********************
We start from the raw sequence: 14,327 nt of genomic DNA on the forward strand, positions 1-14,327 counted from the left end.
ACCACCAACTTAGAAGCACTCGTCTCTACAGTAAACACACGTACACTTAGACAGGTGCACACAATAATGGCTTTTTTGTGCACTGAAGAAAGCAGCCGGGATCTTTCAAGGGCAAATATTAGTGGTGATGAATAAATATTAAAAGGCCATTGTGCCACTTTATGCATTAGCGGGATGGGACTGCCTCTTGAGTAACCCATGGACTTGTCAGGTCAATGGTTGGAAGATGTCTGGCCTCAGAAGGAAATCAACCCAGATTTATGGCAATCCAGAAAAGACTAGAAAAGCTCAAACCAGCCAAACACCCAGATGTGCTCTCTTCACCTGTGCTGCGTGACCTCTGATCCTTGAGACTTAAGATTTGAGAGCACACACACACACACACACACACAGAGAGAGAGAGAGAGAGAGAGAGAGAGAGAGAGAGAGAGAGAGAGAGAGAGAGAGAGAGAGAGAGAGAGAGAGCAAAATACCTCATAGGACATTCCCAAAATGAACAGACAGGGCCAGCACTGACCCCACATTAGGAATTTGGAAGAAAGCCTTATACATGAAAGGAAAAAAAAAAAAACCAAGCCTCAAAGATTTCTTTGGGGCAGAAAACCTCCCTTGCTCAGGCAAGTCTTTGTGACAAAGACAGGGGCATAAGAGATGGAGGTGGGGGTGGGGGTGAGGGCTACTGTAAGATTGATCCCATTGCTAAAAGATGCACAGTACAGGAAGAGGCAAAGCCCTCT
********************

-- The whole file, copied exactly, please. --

We start from the raw sequence: 14,327 nt of genomic DNA on the forward strand, positions 1-14,327 counted from the left end.
ACCACCAACTTAGAAGCACTCGTCTCTACAGTAAACACACGTACACTTAGACAGGTGCACACAATAATGGCTTTTTTGTGCACTGAAGAAAGCAGCCGGGATCTTTCAAGGGCAAATATTAGTGGTGATGAATAAATATTAAAAGGCCATTGTGCCACTTTATGCATTAGCGGGATGGGACTGCCTCTTGAGTAACCCATGGACTTGTCAGGTCAATGGTTGGAAGATGTCTGGCCTCAGAAGGAAATCAACCCAGATTTATGGCAATCCAGAAAAGACTAGAAAAGCTCAAACCAGCCAAACACCCAGATGTGCTCTCTTCACCTGTGCTGCGTGACCTCTGATCCTTGAGACTTAAGATTTGAGAGCACACACACACACACACACACACAGAGAGAGAGAGAGAGAGAGAGAGAGAGAGAGAGAGAGAGAGAGAGAGAGAGAGAGAGAGAGAGAGAGAGAGAGCAAAATACCTCATAGGACATTCCCAAAATGAACAGACAGGGCCAGCACTGACCCCACATTAGGAATTTGGAAGAAAGCCTTATACATGAAAGGAAAAAAAAAAAAACCAAGCCTCAAAGATTTCTTTGGGGCAGAAAACCTCCCTTGCTCAGGCAAGTCTTTGTGACAAAGACAGGGGCATAAGAGATGGAGGTGGGGGTGGGGGTGAGGGCTACTGTAAGATTGATCCCATTGCTAAAAGATGCACAGTACAGGAAGAGGCAAAGCCCTCT